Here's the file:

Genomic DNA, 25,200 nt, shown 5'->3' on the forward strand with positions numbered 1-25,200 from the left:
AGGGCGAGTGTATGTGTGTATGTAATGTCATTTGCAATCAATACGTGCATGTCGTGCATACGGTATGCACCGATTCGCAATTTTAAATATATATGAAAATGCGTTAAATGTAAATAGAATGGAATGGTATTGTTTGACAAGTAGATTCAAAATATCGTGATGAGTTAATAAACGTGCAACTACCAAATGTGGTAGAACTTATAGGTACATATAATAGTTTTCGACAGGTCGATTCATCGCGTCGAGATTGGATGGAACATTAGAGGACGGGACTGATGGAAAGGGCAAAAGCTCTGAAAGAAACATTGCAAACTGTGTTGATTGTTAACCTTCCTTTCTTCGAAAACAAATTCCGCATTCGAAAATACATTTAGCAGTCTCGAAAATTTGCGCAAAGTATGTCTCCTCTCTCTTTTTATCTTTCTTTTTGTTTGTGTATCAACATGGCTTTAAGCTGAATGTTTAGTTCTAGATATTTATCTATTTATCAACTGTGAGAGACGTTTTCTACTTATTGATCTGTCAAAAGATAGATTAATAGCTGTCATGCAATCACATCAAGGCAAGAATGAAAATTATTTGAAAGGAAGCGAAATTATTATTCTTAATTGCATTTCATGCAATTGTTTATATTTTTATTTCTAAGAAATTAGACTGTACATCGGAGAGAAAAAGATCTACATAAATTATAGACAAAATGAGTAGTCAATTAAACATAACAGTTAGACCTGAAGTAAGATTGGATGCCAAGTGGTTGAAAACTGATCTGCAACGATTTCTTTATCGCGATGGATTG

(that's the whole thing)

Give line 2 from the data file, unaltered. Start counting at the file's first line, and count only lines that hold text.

AGGGCGAGTGTATGTGTGTATGTAATGTCATTTGCAATCAATACGTGCATGTCGTGCATACGGTATGCACCGATTCGCAATTTTAAATATATATGAAAATGCGTTAAATGTAAATAGAATGGAATGGTATTGTTTGACAAGTAGATTCAAAATATCGTGATGAGTTAATAAACGTGCAACTACCAAATGTGGTAGAACTTATAGGTACATATAATAGTTTTCGACAGGTCGATTCATCGCGTCGAGATTGGATGGAACATTAGAGGACGGGACTGATGGAAAGGGCAAAAGCTCTGAAAGAAACATTGCAAACTGTGTTGATTGTTAACCTTCCTTTCTTCGAAAACAAATTCCGCATTCGAAAATACATTTAGCAGTCTCGAAAATTTGCGCAAAGTATGTCTCCTCTCTCTTTTTATCTTTCTTTTTGTTTGTGTATCAACATGGCTTTAAGCTGAATGTTTAGTTCTAGATATTTATCTATTTATCAACTGTGAGAGACGTTTTCTACTTATTGATCTGTCAAAAGATAGATTAATAGCTGTCATGCAATCACATCAAGGCAAGAATGAAAATTATTTGAAAGGAAGCGAAATTATTATTCTTAATTGCATTTCATGCAATTGTTTATATTTTTATTTCTAAGAAATTAGACTGTACATCGGAGAGAAAAAGATCTACATAAATTATAGACAAAATGAGTAGTCAATTAAACATAACAGTTAGACCTGAAGTAAGATTGGATGCCAAGTGGTTGAAAACTGATCTGCAACGATTTCTTTATCGCGATGGATTG